May 29, 2023
When South Sudan became independent in 2011, most of the police officers were recruited from the SPLA/M (Sudan's people Liberation Army/Movement) and the Sudan Police Service after the country separated. Since then, The South Sudan National Police Service (SSNPS) has encountered several challenges such as lack of professional training of police officers, crime investigation equipment for forensic science and proper understanding of the concept of policing, among others.
As the country struggles to transform its police force and deliver effective policing services, there has always been a challenge of misinterpretation of the concept.
In Sudan, community policing was partially synonymous but different from sharia law or Islamic elements of policing. For examples, police in Sudan recruited spies to watch the affairs of the communities in the neighborhood, when the community member is drinking alcohol then such a person is apprehended by police and humiliated publicly by lashing, which created resentment from the community to work with the police. Therefore, reinvigorating communities and trust building based on good relationship between police and communities is essential to deter crimes and create more law abiding and peaceful neighborhoods. SSNPS is trying to change the mindset of the community members and themselves through community policing and police officers training. Community Policing concept is democratic because it requires cooperation between the law enforcement and the community members through dialogue and sharing information about crimes so that the Police can apprehend criminals and take them to court for prosecution.
The Japan International Cooperation Agency (JICA) South Sudan has been supporting the SSNPS since 2018 in capacity building through JICA's Knowledge Co-Creation Program (KCCP). Several officers who attended the trainings in Japan embraced the Japanese "Koban" system of Policing which protect people's safety and security basically through close cooperation between community and police.
After coming back, SSNPS proposed activities for community policing by forming Police Community Relationship Committees (PCRCs). This community-based structure is composed of Police officers and community people in the same neighborhood. The objective is to build trust between Police officers and the community through dialogue, which is a typical model of Japanese Koban system in the context of South Sudan.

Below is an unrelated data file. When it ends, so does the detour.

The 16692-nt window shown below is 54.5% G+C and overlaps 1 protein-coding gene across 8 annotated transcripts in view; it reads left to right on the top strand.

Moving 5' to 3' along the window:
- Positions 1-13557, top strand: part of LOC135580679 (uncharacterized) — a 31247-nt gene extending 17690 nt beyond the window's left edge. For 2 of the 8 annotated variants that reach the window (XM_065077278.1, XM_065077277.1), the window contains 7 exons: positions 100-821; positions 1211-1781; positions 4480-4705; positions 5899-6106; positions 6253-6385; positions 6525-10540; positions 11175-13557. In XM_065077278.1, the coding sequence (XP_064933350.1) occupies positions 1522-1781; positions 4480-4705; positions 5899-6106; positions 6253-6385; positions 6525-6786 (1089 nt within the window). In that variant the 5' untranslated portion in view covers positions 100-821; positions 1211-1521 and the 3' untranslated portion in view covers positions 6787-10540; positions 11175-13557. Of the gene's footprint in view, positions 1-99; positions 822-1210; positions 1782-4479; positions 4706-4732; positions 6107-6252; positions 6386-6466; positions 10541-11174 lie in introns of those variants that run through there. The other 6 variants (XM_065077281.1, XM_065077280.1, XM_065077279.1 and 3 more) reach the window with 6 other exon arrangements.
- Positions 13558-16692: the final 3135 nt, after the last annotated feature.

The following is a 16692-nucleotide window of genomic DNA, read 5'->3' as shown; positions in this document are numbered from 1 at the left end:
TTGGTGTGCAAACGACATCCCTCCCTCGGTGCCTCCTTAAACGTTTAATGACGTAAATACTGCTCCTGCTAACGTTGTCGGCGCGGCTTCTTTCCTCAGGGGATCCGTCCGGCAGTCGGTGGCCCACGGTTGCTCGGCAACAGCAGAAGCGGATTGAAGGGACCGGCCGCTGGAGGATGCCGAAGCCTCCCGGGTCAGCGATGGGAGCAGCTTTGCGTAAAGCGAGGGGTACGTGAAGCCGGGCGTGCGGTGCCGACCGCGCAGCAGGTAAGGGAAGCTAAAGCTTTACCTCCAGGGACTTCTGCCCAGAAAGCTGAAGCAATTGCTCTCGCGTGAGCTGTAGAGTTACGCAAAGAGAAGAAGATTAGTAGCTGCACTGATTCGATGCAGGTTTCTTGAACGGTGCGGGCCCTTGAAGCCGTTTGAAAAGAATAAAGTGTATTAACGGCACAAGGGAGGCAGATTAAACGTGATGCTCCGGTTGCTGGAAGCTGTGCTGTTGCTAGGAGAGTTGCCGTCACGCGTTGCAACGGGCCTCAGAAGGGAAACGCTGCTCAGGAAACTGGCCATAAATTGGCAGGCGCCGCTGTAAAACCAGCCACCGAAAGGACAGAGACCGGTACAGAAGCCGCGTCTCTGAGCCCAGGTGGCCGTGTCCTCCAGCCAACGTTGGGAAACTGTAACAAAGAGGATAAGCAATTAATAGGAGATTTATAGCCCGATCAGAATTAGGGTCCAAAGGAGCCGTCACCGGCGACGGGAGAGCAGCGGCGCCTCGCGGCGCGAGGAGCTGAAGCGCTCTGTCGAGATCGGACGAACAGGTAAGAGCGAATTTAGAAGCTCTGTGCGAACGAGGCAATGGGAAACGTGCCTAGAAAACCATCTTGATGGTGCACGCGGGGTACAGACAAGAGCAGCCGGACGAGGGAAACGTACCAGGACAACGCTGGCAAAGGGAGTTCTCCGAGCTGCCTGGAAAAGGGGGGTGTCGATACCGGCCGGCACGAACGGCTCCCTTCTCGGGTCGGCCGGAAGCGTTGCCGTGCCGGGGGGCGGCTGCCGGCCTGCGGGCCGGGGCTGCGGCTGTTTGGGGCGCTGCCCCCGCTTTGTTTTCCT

Many community members have testified that PCRCs are effective since the community can freely call Police and report crimes happening in real time and the Police easily intervened in most cases.
In 2021 and 2022, SSNPS with cooperation from JICA implemented 8 Community -Police meetings in the neighborhoods and about 4 Juvenile crimes prevention outreach in the three divisions of Munuki, Gudele and Juba division. The objective of the outreach was to educate the community members especially the youth on the dangers of drugs and alcohol to the health of youth and societal development. The communities much appreciated the initiative and requested the Police to keep engaging the communities to avoid juvenile crimes which is rampant in Juba. Since the program started, the Police supported by the community have apprehended more than 300 juveniles to the Central Equatoria Police for corrective measures. Upon investigations on why the underage take drugs and alcohol, many factors such as poverty, family neglect and being orphans are commonly cited as the reason for rampant juvenile delinquency in Juba.
In conclusion, SSNPS has committed to continue working with the community to address the issues of Juvenile delinquency and crimes in Juba using various approaches and in the same light JICA South Sudan Office would like to continue working together with SSNPS and the people of South Sudan in realizing peace and social cohesion through community Policing.